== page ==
$AB$ and $BA$ are almost isospectral
0.1 General case
Let $A$ and $B$ be endomorphisms^{} of a vector space^{} $V$. Let $\sigma (AB)$ and $\sigma (BA)$ denote, respectively, the spectra (http://planetmath.org/spectrum) of $AB$ and $BA$.
The next result shows that $AB$ and $BA$ are “almost” isospectral, in the sense that their spectra is the same except possibly the value $0$.
Theorem  Let $A$ and $B$ be as above. We have

1.
$\sigma (AB)\cup \{0\}=\sigma (BA)\cup \{0\}$, and moreover

2.
$AB$ and $BA$ have the same eigenvalues^{}, except possibly the zero eigenvalue.
Proof : Let $\lambda \ne 0$.

1.
If $\lambda \in \sigma (AB)$ then ${\lambda}^{1}ABI$ is not invertible^{}. By the result in the parent entry, this implies that ${\lambda}^{1}BAI$ is not invertible either, hence $\lambda \in \sigma (BA)$.

2.
If $\lambda $ is an eigenvalue of $AB$, then $I{\lambda}^{1}AB$ is not injective^{}. By the result in the parent entry, this implies that $I{\lambda}^{1}BA$ is also not injective, hence $\lambda $ is an eigenvalue of $BA$.
A similar argument proves that nonzero eigenvalues of $BA$ are also eigenvalues of $AB$. $\mathrm{\square}$
Remark : Note that for infinite dimensional vector spaces the spectrum of a linear mapping does not consist solely of its eigenvalues. Hence, 1 and 2 above are two different statements.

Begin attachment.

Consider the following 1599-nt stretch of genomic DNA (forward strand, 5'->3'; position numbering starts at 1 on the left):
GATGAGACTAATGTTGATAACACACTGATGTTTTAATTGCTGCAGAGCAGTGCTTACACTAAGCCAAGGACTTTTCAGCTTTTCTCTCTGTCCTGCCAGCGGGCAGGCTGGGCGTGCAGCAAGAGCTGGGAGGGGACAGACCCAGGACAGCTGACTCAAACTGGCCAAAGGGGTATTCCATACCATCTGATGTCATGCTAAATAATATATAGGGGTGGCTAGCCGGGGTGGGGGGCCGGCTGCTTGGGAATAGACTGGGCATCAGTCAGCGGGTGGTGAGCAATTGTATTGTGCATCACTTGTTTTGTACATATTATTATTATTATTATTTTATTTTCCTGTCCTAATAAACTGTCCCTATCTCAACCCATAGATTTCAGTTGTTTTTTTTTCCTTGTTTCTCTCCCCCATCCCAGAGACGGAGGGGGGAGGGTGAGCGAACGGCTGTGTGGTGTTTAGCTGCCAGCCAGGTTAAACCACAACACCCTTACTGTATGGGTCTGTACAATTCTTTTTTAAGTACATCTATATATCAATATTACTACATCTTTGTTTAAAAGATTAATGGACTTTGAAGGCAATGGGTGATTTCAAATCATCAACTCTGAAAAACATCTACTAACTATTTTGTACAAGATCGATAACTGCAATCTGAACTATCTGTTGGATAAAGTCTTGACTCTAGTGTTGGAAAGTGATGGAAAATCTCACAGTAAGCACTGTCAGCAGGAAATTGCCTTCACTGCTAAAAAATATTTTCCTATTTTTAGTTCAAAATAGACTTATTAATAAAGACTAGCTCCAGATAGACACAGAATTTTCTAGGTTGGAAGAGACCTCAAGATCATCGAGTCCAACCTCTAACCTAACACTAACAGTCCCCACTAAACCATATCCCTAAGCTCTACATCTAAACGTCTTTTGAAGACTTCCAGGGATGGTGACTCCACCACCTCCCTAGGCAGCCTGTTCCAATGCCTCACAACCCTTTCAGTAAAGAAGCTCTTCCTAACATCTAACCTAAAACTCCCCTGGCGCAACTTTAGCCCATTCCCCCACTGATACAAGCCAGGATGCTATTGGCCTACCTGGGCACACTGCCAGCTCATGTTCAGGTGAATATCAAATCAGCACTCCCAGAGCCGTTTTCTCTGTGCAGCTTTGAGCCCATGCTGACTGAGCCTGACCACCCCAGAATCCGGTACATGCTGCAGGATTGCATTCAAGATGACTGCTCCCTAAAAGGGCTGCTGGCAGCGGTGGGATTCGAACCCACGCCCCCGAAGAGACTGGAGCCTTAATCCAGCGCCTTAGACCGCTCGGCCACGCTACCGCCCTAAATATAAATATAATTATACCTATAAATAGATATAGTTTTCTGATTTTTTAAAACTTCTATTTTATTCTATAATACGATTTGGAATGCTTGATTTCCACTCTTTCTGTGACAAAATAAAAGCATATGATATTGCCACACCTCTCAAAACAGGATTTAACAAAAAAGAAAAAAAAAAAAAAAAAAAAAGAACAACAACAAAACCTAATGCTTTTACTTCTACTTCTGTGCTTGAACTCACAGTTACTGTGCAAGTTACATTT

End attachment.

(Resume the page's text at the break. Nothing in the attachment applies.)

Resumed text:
0.2 Finite dimensional case
When the vector space $V$ is finite dimensional we can strengthen the above result.
Theroem  $AB$ and $BA$ are isospectral, i.e. they have the same spectrum. Since $V$ is finite dimensional, this means that $AB$ and $BA$ have the same eigenvalues.
Proof : By the above result we only need to prove that: $AB$ is invertible if and only if $BA$ is invertible.
Suppose $AB$ is not invertible. Hence, $A$ is not invertible or $B$ is not invertible.
For finite dimensional vector spaces invertibility, injectivity and surjectivity are the same thing. Thus, the above statement can be rewritten as: $A$ is not injective or $B$ is not surjective^{}.
Either way $BA$ is not invertible.
A similar argument shows that if $BA$ is not invertible, then $AB$ is also not invertible, which concludes the proof. $\mathrm{\square}$
0.3 Comments
The first theorem can be proven in a more general context : If $A$ and $B$ are elements of an arbitrary unital algebra, then
$\sigma (AB)\cup \{0\}=\sigma (BA)\cup \{0\}$.
This humble result plays an important role in the spectral theory of operator algebras.
Title  $AB$ and $BA$ are almost isospectral 

Canonical name  ABAndBAAreAlmostIsospectral 
Date of creation  20130322 14:44:51 
Last modified on  20130322 14:44:51 
Owner  asteroid (17536) 
Last modified by  asteroid (17536) 
Numerical id  14 
Author  asteroid (17536) 
Entry type  Corollary 
Classification  msc 15A04 
Classification  msc 47A10 
Classification  msc 16B99